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Invited Critique
February 2010

Validity in Educational Research: Critically Important but Frequently Misunderstood: Comment on

Author Affiliations

Copyright 2010 American Medical Association. All Rights Reserved. Applicable FARS/DFARS Restrictions Apply to Government Use.2010

Arch Surg. 2010;145(2):201. doi:10.1001/archsurg.2009.267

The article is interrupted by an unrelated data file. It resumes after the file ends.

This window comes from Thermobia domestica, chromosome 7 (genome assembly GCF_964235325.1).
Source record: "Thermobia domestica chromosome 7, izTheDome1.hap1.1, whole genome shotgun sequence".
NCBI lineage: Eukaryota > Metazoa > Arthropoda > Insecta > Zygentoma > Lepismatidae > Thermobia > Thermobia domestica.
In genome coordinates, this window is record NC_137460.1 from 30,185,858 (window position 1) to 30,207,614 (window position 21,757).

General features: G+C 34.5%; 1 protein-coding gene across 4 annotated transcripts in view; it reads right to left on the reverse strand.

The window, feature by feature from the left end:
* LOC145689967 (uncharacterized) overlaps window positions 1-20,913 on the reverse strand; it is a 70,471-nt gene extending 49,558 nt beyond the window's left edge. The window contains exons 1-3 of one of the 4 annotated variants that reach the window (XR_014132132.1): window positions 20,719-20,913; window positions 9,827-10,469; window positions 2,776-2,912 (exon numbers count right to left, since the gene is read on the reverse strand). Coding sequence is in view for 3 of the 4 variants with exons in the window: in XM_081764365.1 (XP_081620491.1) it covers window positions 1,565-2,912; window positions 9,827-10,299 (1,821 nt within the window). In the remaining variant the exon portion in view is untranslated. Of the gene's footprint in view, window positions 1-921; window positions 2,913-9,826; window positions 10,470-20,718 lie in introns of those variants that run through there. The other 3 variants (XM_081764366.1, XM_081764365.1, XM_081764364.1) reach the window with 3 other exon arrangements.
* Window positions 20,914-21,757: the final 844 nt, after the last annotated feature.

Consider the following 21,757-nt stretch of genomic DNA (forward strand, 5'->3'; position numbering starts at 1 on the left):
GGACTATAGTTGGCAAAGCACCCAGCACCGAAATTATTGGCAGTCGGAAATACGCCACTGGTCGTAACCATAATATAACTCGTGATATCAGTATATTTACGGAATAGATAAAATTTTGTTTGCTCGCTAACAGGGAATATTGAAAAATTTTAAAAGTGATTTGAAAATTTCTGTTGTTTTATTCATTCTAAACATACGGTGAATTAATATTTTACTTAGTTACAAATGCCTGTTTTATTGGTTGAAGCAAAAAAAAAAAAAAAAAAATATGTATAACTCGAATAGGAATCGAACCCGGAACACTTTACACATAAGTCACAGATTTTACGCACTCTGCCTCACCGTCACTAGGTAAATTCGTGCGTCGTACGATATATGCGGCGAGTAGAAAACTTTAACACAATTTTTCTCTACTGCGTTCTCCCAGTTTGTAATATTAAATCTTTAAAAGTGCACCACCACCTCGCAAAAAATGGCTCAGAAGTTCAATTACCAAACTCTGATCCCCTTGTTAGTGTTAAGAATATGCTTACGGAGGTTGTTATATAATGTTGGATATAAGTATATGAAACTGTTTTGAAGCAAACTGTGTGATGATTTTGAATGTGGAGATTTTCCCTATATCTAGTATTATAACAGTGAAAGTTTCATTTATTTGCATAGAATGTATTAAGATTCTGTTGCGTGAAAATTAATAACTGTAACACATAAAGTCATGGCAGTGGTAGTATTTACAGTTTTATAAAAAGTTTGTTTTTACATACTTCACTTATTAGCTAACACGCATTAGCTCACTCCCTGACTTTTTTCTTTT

This article addresses 2 important issues in surgical education: (1) how we design educational curricula and (2) how we assess validity of educational assessments. In the past, many training programs purchased simulators without clear educational goals or objectives. In research terms, this is equivalent to starting a research program without a hypothesis or study methodology, a situation guaranteed to lead to poor results. More recently, surgical educators have begun to (rightfully) focus on educational curricula rather than on simulators. Curriculum design for technical skill education involves setting goals and objectives at the start, designing interventions targeted to those goals, and developing assessment tools that can certify competency in the desired skills. Depending on the goals, curricula may or may not involve the use of simulators. The authors of this article call this process a backward design, because they start with the end goal (a well-trained surgeon) and work backward to develop curricula to meet that goal. Rather than being backward, this could more properly be considered forward thinking.